As Pareles wrote in February 1992, “Hating rap, a purportedly esthetic judgment, can be a synonym for hating and fearing young black men…. Hip-hop, many commentators have inveighed, is intended solely to spur violence, race hatred and general lawlessness. Not so coincidentally, that's what those commentators fear from an urban black population whose prospects deteriorated steadily through the 1980's.”
Black writers covering rap at Billboard took more generous, nuanced views than what’s been quoted -- and they did so in stories that rarely made it to the front page. For instance, Havelock Nelson, who wrote “The Rap Column” for the mag in the ‘90s, attempted to enliven the caricature of Shakur put forth by the mainstream media. “He harbored a lot of pain, and when he put his mind to it, he was capable of writing vivid, introspective lyrics that made those private tensions public spectacle,” he wrote in October 1996, less than a month after Shakur was killed. But he too resorted to conservative talking points; from the conclusion of the previously quoted essay: “Shakur sold -- and other artists sell their fans -- the lie that they can overcome their poor surroundings and become somebody by doing whatever to acquire luxury items and designer duds. The fact is that going that route only wastes one’s life while eroding the surrounding community.”
While Billboard ran op-eds targeted largely at the music industry, critics had consumers in mind as they wrestled with morality and the music. Robert Christgau, writing most often for the Village Voice, was an old-guard white male rock critic who embraced hip-hop. Still, every critic will draw some line when pressed -- Christgau’s review of Ice Cube’s second solo album, Death Certificate, released in October 1991, demarcates his limits. In an echo of Chuck D’s withering assessment of Elvis from “Fight the Power,” he labels Cube a “a straight-up racist simple and plain” for lyrics about Korean-Americans and Korean-owned businesses, for using language like “Jap” and “Jew” as epithets, for rampant use of the word “f----t,” for misogyny that treats “the female body as pestilence and plague.”
He concludes by likening the explanation offered by Cube’s publicist at the time -- that Death Certificate is “an honest expression of black rage” -- to Axl Rose’s defense of “One in a Million”: “Hey, didn't Axl already use that line? Oh, right -- ripping off the white man is reparations, not theft. And it's certainly not playing into the enemy's hands. No way."
Crucially, Christgau engages with the music as an adult, treating it as music other adults will consume; his objections aren’t of the “think of the children” variety. Still, his reparations argument is specious; “racism” as the unifying quality shared by Cube and Rose elides white supremacy and fails to apprehend the real power dynamic at play on even a hateful song like “Black Korea.”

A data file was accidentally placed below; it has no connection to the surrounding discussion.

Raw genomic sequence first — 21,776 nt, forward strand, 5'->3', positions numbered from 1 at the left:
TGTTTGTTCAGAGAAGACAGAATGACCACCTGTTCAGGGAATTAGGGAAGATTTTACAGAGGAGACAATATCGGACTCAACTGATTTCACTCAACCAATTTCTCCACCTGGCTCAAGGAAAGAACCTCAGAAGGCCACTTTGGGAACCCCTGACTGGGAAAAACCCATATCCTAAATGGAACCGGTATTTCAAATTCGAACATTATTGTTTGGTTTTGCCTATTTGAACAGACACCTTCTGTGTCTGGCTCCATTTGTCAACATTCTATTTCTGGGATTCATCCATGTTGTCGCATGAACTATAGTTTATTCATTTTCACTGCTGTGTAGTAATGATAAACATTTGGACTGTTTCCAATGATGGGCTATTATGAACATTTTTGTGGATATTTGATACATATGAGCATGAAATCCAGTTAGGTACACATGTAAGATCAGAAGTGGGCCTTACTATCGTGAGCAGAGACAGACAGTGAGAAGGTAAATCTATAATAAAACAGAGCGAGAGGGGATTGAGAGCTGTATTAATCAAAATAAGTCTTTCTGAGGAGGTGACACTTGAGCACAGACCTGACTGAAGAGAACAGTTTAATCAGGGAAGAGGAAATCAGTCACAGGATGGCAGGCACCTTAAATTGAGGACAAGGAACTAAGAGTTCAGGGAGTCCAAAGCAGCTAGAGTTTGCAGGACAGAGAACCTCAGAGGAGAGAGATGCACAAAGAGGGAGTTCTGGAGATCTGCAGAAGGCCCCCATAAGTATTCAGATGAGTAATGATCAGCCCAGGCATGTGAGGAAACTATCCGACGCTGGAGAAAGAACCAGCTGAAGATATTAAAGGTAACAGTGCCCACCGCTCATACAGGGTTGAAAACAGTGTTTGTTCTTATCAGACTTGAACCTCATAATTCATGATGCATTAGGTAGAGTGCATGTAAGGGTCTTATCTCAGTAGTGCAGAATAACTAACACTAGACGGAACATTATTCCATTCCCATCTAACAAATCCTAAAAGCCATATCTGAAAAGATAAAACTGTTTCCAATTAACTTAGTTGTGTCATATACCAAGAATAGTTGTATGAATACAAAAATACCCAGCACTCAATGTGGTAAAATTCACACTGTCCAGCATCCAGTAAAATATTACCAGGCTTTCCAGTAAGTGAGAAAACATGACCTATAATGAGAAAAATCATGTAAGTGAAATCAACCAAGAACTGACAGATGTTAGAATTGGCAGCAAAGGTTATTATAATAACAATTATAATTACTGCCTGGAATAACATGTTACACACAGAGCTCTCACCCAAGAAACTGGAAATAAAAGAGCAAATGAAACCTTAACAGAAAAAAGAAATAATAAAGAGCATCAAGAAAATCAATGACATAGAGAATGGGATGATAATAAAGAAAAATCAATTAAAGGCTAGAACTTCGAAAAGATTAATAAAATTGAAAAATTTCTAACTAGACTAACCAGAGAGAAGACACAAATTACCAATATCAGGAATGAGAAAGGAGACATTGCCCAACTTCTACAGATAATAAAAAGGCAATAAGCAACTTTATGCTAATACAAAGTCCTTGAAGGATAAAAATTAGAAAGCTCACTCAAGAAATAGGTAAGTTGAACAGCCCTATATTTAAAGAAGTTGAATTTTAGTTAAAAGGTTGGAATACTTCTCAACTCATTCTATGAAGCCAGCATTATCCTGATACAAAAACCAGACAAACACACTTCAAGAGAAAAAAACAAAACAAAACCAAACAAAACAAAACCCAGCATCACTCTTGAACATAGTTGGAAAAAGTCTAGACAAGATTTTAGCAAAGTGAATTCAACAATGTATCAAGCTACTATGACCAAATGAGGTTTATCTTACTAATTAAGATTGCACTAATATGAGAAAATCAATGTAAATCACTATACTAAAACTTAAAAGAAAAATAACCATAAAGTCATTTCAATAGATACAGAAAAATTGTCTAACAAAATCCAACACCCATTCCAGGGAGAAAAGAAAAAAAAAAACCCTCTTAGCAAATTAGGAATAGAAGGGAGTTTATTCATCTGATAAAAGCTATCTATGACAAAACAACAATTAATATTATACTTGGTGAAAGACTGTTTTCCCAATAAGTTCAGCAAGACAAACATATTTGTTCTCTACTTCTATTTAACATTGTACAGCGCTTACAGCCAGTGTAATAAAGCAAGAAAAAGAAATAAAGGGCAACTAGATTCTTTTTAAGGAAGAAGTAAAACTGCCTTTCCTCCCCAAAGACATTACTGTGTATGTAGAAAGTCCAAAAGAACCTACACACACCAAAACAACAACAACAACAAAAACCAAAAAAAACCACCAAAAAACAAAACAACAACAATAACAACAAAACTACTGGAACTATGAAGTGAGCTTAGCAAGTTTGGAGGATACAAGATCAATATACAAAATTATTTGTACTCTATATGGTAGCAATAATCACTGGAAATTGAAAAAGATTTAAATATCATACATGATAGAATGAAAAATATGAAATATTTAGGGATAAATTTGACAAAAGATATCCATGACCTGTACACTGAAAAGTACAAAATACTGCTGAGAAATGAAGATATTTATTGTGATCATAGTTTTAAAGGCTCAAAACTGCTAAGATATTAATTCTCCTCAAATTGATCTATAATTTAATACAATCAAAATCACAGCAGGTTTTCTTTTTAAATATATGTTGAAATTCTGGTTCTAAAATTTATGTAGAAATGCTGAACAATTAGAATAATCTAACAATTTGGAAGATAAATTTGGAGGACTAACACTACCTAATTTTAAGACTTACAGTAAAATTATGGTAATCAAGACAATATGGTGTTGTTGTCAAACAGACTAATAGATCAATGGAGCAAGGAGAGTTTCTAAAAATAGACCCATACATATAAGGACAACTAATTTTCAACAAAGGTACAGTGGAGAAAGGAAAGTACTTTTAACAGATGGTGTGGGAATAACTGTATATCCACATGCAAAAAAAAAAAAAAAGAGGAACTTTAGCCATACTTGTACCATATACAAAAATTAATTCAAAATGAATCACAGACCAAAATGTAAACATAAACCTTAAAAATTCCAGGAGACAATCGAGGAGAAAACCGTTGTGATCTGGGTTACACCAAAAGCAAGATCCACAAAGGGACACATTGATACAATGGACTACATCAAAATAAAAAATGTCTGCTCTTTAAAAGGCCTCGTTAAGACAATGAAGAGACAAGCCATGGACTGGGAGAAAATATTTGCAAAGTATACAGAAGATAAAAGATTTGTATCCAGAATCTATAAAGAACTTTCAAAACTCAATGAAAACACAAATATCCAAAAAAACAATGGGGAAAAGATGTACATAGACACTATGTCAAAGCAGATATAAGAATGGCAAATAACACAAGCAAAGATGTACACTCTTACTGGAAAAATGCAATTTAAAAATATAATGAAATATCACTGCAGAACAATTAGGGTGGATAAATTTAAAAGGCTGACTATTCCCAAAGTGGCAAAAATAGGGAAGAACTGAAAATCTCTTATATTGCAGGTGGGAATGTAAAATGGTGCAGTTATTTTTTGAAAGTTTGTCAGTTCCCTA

Christgau doesn’t mention the March 1991 death of Latasha Harlins, a 15-year-old black girl who was shot to death in Los Angeles by Soon Ja Du, a Korean shopkeeper, less than three weeks after the Los Angeles Police Department attacked Rodney King during a traffic stop. Though Du was found guilty of voluntary manslaughter, the presiding judge, Joyce Karlin, sentenced her to no prison time -- instead, Karlin fined Du, gave her five years probation and 400 hours of community service. It’s disturbing context that one imagines a different writer might have engaged with fruitfully. (Pareles, in his story about the album and its reception, including calls from the Jewish human-rights group the Simon Wiesenthal Center to record stores to ban its sale, does not mention Harlins or Du either.)
As noxious as Death Certificate can be, it is a crucial document of suffering created during an exasperating and brutal time in American history. Los Angeles was on the verge of the Rodney King Riots, and the album contains the roiling anger born of white supremacy, a corrupt police department, and a judicial system that would not enact justice, resulting in over 60 deaths and 1 billion dollars in property damage meted out over the course of six days. Of course, Christgau doesn’t know that when reviewing the album months beforehand. It’s impossible to account for the legacy of a work in the moment; it doesn’t exist.
Contrast the Death Certificate review with Christgau’s assessment of Life After Death, a record he awarded an “A” grade. Finding Biggie “sardonic, self-deprecating, and tough-minded,” he’s taken in by the humor on the project, for its “moments of warmth for family and comrades…. In short, way more fun and somewhat more moral than the look-ma-no-hands unaccountability promoted by showbiz outlaws from Mobb Deep to Westside Connection.”